T Uptake - 43.3 % (32 - 51)

Free Tiroxine Index - 9.26 ug/dL (5.93 - 13.13)

T3 Total - 1.03 ng/ml (0.58 - 1.59)

T3 Free - 2.90 pg/ml (1.7 - 3.7)

T4 Free - 1.37 ng/dL (0.70 - 1.48)

Thyroglobulin Autoantibodies - 14 U/mL (Reference range <60)

Thyroid Peroxidase Autoantibodies - 19 U/mL (Reference range <60)

Reverse T3 - 741 pg/ml (90 - 350)

All of the above tests were within range except Reverse T3 (normal ranges-90 to 350 pg/mL). I also read in some articles that TSH levels above 2.0 could be a sign of hypothyroidism. Do you colleagues think that a T3 thyroid replacement will benefit my patient in his fatigue?. Also any idea of why he got high Reverse T3 values?. He is currently taking the following drugs:

Amytriptiline: 125mg daily

Pherpenazine: 4mg daily

Indera (propanolol): 20mg daily

As fas as depression, he is now very stable and no showing signs or symptoms of depression.

I would appreciate your feedback regarding this patient.

Thanks in advance,

Roberto Meza M.D., El Paso, TX


The explanation of the situation is possibly as follows. Even to the more recent stringent criteria his TSH is normal as well. The increase in rT3 may be caused by the use of propranolol. I patch the abstract of a study that we did, below. It shows, see attachment, that in healthy subjects the effect of propranolol on parameters of serum T3 and serum T4 is moderate but huge on serum rT3. I assume that, because the dose of propranolol that your patient is using is low, only rT3 falls out of range, but not T3 and T4 parameters. However the situation is not completely comparable as our subjects were healthy young men treated for the purpose of the study with 200 micrgr. T4/day, and 3 times daily with 80 mgr propranolol. Furthermore the dose of propranolol that your patient is using is so low as compared to our subjects that I am surprised that rT3 is affected to such an extent. It may be that your patient also has a mild non-thyroidal illness where there is an early rise of rT3. Maybe, that a combination of these 2 factors explains the hormone profile of your patient. At any rate I am pretty sure that the thyroid function of your patient is normal and does not explains his complaints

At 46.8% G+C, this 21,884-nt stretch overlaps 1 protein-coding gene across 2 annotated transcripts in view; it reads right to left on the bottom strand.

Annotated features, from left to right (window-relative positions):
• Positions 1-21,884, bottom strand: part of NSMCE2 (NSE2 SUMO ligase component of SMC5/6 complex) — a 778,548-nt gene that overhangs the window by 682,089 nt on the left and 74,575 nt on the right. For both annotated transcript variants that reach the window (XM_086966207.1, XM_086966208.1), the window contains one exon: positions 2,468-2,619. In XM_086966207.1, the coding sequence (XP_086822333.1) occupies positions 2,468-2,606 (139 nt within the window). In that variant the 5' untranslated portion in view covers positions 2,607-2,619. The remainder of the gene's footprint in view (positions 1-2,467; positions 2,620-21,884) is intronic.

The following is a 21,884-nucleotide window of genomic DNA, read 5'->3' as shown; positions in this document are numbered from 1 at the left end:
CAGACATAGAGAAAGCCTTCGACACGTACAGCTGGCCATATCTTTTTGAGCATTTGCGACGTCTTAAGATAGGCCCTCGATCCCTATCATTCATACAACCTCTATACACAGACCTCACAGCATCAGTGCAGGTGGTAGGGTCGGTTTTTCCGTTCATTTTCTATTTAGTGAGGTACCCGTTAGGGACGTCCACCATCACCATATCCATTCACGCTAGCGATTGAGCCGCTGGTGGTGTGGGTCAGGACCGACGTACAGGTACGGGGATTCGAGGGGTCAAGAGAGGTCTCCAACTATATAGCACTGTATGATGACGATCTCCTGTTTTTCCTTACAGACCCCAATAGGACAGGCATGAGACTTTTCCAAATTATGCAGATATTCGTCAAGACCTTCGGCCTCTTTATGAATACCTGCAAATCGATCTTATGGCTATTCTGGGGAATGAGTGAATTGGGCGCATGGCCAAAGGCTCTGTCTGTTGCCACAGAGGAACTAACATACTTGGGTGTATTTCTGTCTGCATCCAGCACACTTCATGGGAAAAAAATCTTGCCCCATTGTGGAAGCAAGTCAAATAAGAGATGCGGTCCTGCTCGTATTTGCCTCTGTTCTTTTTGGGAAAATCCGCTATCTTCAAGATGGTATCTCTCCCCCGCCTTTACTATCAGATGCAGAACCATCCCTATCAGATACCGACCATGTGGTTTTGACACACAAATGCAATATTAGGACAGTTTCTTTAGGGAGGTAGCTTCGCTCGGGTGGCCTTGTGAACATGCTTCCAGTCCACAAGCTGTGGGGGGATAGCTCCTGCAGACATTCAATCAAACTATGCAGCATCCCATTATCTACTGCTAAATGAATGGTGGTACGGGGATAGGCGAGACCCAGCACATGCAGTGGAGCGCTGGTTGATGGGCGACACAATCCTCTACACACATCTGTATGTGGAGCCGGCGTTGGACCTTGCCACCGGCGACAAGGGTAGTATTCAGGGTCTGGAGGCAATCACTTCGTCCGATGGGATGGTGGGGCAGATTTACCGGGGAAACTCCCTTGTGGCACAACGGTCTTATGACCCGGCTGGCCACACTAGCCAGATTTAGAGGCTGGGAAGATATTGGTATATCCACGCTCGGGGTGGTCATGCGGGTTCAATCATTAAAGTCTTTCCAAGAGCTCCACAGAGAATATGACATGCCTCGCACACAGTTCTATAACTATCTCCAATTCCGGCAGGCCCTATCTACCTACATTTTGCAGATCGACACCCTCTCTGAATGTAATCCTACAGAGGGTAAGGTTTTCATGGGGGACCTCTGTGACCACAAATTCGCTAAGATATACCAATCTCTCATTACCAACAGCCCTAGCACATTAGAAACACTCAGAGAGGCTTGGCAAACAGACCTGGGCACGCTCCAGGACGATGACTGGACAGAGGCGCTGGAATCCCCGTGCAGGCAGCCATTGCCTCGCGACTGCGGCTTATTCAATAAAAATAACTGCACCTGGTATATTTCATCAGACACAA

Kind regards,

Georg Hennemann

Am J Physiol. 1988 Jul;255(1 Pt 1):Three-compartmental analysis of effects of D-propranolol on thyroid hormone kinetics. van der Heijden JT, Krenning EP, van Toor H, Hennemann G, Docter R.

Tracer thyroxine (T4), 3.3',5-triiodothyronine (T3), and 3,3',5'-triiodothyronine (rT3) kinetic studies were performed in normal T4 substituted subjects before and during oral D-propranolol treatment to determine whether changes in thyroid hormone metabolism in a propranolol-induced low-T3 syndrome result from inhibition of 5'-deiodination or inhibition of transport of iodothyronines into tissues. Data were analyzed according to a three-compartmental model of distribution and metabolism. T4 plasma appearance rate decreased by 16% (P less than 0.01), reflecting a decreased intestinal absorption of orally administered T4 during propranolol. Serum T4 and free T4 levels increased significantly by 14%, whereas T4 metabolic clearance rate (MCR) was lowered by 26% (P less than 0.001). No changes were observed in size of the three T4 compartments or in fractional and mass transfer rates of T4 from plasma to the rapidly (REP) and slowly (SEP) equilibrating pools. Serum T3, free T3, T3 plasma pool, T3 mass transfer rate to REP and SEP, and the T3 pool masses were all significantly decreased during propranolol to a similar extent as the T3 plasma production rate (PR). T3 MCR decreased by 14% (P less than 0.05). Serum total and free rT3 increased, whereas the rT3 MCR was substantially lowered during propranolol (P less than 0.001). The rT3 plasma pool, rT3 REP and SEP, and the mass transfer rates to REP and SEP increased, whereas no alterations were observed in rT3 PR and fractional transfer rates of rT3 to